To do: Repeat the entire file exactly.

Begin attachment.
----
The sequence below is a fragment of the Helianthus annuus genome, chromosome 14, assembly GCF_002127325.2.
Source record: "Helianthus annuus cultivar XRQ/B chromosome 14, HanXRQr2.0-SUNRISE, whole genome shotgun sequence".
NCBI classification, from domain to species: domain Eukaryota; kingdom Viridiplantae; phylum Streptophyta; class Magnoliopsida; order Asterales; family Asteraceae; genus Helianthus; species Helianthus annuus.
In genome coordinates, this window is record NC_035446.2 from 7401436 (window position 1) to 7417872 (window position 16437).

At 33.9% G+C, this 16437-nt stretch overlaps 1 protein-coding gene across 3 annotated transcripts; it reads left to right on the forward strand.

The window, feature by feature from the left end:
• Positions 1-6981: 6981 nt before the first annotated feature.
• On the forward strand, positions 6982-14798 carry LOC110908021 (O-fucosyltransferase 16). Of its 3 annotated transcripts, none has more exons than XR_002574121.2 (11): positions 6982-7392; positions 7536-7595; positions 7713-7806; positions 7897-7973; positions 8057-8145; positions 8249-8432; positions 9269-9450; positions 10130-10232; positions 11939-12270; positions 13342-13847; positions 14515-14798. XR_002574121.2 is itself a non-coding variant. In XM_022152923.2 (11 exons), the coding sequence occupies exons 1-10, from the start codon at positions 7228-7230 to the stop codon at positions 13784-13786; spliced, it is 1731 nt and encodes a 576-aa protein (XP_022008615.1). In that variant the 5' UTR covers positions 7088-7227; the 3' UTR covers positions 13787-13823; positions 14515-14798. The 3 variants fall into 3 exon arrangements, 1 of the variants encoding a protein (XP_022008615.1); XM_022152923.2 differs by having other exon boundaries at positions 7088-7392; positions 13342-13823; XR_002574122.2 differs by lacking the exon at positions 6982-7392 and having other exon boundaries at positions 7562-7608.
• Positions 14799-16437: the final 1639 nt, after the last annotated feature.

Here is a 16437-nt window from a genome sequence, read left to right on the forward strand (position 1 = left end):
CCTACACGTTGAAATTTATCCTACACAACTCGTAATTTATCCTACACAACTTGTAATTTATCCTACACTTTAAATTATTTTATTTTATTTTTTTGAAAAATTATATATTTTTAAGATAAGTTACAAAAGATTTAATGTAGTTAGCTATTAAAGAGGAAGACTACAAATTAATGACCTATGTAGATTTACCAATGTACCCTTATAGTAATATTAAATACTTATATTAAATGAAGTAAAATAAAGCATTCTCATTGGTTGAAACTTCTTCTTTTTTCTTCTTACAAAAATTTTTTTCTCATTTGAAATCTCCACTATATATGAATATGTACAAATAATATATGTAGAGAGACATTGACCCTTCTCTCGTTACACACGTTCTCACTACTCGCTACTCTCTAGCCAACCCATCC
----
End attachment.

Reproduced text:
The sequence below is a fragment of the Helianthus annuus genome, chromosome 14, assembly GCF_002127325.2.
Source record: "Helianthus annuus cultivar XRQ/B chromosome 14, HanXRQr2.0-SUNRISE, whole genome shotgun sequence".
NCBI classification, from domain to species: domain Eukaryota; kingdom Viridiplantae; phylum Streptophyta; class Magnoliopsida; order Asterales; family Asteraceae; genus Helianthus; species Helianthus annuus.
In genome coordinates, this window is record NC_035446.2 from 7401436 (window position 1) to 7417872 (window position 16437).

At 33.9% G+C, this 16437-nt stretch overlaps 1 protein-coding gene across 3 annotated transcripts; it reads left to right on the forward strand.

The window, feature by feature from the left end:
• Positions 1-6981: 6981 nt before the first annotated feature.
• On the forward strand, positions 6982-14798 carry LOC110908021 (O-fucosyltransferase 16). Of its 3 annotated transcripts, none has more exons than XR_002574121.2 (11): positions 6982-7392; positions 7536-7595; positions 7713-7806; positions 7897-7973; positions 8057-8145; positions 8249-8432; positions 9269-9450; positions 10130-10232; positions 11939-12270; positions 13342-13847; positions 14515-14798. XR_002574121.2 is itself a non-coding variant. In XM_022152923.2 (11 exons), the coding sequence occupies exons 1-10, from the start codon at positions 7228-7230 to the stop codon at positions 13784-13786; spliced, it is 1731 nt and encodes a 576-aa protein (XP_022008615.1). In that variant the 5' UTR covers positions 7088-7227; the 3' UTR covers positions 13787-13823; positions 14515-14798. The 3 variants fall into 3 exon arrangements, 1 of the variants encoding a protein (XP_022008615.1); XM_022152923.2 differs by having other exon boundaries at positions 7088-7392; positions 13342-13823; XR_002574122.2 differs by lacking the exon at positions 6982-7392 and having other exon boundaries at positions 7562-7608.
• Positions 14799-16437: the final 1639 nt, after the last annotated feature.

Here is a 16437-nt window from a genome sequence, read left to right on the forward strand (position 1 = left end):
CCTACACGTTGAAATTTATCCTACACAACTCGTAATTTATCCTACACAACTTGTAATTTATCCTACACTTTAAATTATTTTATTTTATTTTTTTGAAAAATTATATATTTTTAAGATAAGTTACAAAAGATTTAATGTAGTTAGCTATTAAAGAGGAAGACTACAAATTAATGACCTATGTAGATTTACCAATGTACCCTTATAGTAATATTAAATACTTATATTAAATGAAGTAAAATAAAGCATTCTCATTGGTTGAAACTTCTTCTTTTTTCTTCTTACAAAAATTTTTTTCTCATTTGAAATCTCCACTATATATGAATATGTACAAATAATATATGTAGAGAGACATTGACCCTTCTCTCGTTACACACGTTCTCACTACTCGCTACTCTCTAGCCAACCCATCC